Why Viral Acharya Will Not Be Missed
The lesson for government from the dual exits of Patel and Acharya is simple: don’t import economists you are not comfortable with just to impress the markets.
They bring no special insights on the Indian economy or any keen understanding of the complexity of the trade-offs between growth and inflation.
The exit of Reserve Bank of India (RBI) Deputy Governor Viral Acharya was always on the cards after he broke protocol and attacked the government for allegedly not respecting the independence of the central bank.
In a speech last October, Acharya said that "governments that do not respect central bank independence will sooner or later incur the wrath of the financial markets, ignite economic fire, and come to rue the day they undermined an important regulatory institution".
The timing of his warning came at a time when the government and the central bank were at loggerheads over issues like the retention of so many public sector banks under the PCA (prompt corrective action) framework, the non-banking financial company (NBFC) liquidity crisis, the return of excess capital held by the central bank and high real interest rates.
The government's patience was wearing thin as credit flows slowed down and the Monetary Policy Committee (MPC) repeatedly got its inflation forecast wrong, thus leading to very high real interest rates. The then governor Urjit Patel's uncommunicative nature added to the government's concerns that the RBI was working at cross-purposes on reviving the economy, prompting the Finance Ministry to demand formal consultations under Section 7 of the RBI Act. This section allows the government to issue directives to the central bank. The RBI board also asserted itself by asking the governor to explain his policies.
It was in this context that Urjit Patel exited the RBI last December and it was only a matter of time before he was followed by Viral Acharya. It is widely believed that Acharya's strongly-worded critique of the government last October may have been instigated by Patel, and his continuing in his post became untenable. Acharya probably delayed his departure by six months in order to avoid a sense of crisis at the central bank soon after Patel's departure.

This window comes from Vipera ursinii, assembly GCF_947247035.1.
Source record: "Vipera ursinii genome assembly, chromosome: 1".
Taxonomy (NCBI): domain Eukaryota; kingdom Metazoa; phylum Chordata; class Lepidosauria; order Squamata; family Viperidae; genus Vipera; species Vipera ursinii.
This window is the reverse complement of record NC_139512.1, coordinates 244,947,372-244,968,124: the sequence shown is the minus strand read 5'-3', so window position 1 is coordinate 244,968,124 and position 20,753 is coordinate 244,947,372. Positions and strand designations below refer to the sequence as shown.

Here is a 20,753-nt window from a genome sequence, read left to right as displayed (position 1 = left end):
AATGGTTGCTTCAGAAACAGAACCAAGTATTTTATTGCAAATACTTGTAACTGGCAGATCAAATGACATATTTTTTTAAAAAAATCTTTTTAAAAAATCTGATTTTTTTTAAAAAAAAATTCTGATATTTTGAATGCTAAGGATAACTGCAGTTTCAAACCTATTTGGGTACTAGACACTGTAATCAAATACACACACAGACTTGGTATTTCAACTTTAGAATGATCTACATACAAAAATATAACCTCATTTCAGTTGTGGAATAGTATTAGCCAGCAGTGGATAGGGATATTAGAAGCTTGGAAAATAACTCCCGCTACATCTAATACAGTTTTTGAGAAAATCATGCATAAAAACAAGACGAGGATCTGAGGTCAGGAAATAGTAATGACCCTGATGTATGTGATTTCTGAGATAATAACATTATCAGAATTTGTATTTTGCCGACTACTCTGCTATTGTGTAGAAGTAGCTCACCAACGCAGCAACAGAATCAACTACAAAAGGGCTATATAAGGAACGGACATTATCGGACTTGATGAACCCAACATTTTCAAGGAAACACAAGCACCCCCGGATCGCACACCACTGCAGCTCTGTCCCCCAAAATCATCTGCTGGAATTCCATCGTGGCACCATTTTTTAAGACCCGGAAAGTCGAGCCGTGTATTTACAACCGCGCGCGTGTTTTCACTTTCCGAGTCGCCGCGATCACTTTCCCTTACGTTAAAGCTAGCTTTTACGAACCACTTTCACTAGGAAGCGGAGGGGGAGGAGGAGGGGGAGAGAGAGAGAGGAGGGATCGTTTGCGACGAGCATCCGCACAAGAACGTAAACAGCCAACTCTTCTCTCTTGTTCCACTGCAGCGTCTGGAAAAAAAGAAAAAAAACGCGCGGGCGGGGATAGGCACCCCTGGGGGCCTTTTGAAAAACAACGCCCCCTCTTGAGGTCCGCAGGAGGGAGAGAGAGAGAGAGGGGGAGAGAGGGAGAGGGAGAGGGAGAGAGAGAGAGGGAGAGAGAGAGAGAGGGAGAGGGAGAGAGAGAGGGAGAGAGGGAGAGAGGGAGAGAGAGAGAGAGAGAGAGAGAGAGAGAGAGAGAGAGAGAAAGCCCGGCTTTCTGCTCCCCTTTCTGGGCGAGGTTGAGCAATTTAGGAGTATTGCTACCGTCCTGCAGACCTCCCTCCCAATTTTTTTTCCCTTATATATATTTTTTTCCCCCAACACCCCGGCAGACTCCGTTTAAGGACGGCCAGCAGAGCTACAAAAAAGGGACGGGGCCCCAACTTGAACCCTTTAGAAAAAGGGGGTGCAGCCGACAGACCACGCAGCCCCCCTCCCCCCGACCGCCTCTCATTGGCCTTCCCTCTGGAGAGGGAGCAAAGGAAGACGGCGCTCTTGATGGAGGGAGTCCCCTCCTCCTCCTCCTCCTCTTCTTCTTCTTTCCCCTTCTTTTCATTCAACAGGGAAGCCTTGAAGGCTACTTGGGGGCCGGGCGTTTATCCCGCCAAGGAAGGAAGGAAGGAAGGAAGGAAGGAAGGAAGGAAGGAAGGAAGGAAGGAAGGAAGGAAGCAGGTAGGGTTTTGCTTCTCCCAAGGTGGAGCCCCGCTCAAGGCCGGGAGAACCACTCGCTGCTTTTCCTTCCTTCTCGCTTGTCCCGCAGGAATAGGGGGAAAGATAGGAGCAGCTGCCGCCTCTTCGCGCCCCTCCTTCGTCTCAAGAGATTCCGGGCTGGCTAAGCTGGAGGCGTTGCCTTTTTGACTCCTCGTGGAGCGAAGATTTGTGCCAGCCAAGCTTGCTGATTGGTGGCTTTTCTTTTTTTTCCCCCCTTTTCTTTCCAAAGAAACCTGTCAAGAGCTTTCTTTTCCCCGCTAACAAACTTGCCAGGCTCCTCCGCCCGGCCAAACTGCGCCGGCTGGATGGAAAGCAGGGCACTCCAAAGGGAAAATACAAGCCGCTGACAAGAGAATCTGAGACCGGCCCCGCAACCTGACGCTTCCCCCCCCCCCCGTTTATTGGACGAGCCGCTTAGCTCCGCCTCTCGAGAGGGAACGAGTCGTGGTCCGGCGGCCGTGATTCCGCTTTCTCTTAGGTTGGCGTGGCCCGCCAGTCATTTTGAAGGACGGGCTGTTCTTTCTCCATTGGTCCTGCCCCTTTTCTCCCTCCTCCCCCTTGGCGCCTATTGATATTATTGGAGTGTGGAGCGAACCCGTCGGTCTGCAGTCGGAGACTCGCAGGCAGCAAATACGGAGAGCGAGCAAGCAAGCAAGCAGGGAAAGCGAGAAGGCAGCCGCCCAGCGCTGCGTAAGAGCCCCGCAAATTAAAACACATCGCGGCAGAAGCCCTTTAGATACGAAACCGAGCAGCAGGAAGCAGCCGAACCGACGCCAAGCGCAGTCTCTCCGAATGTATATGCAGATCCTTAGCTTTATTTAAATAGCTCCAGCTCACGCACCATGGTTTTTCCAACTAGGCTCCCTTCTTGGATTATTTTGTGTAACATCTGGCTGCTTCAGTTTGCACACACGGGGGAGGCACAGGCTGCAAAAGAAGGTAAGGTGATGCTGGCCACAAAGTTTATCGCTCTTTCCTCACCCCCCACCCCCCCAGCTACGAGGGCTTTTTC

The government then lost no time to announce the name of a former Finance Ministry official, Shaktikanta Das, as the next Governor. Since then the relationship between the government and the central bank has been smoother, and the MPC has also abandoned its hawkish tones on interest rates, moving away from its quixotic fight against non-existent inflation.
At the last MPC meeting, Acharya voted to cut rates by 25 basis points only with extreme reluctance, and in the meeting before that he voted against a rate cut. He was out of tune with ground reality.
The lesson for the Narendra Modi government from the dual exits of Patel and Acharya is simple: don't import economists you are not comfortable with just to impress the markets. They bring no special insights on the Indian economy or any keen understanding of the complexity of the trade-offs between growth and inflation. Even the six-member MPC failed to do justice on this score.
Most important, economists coming from abroad have no understanding of the need to maintain a regular and constant line of communication with the Finance Ministry. This is one reason why former Finance Ministry officials have been much better at managing the balancing act between asserting RBI independence and convincing the government about monetary policy than outsiders to the system.
Viral Acharya will not be missed on Mint Street or North Block.
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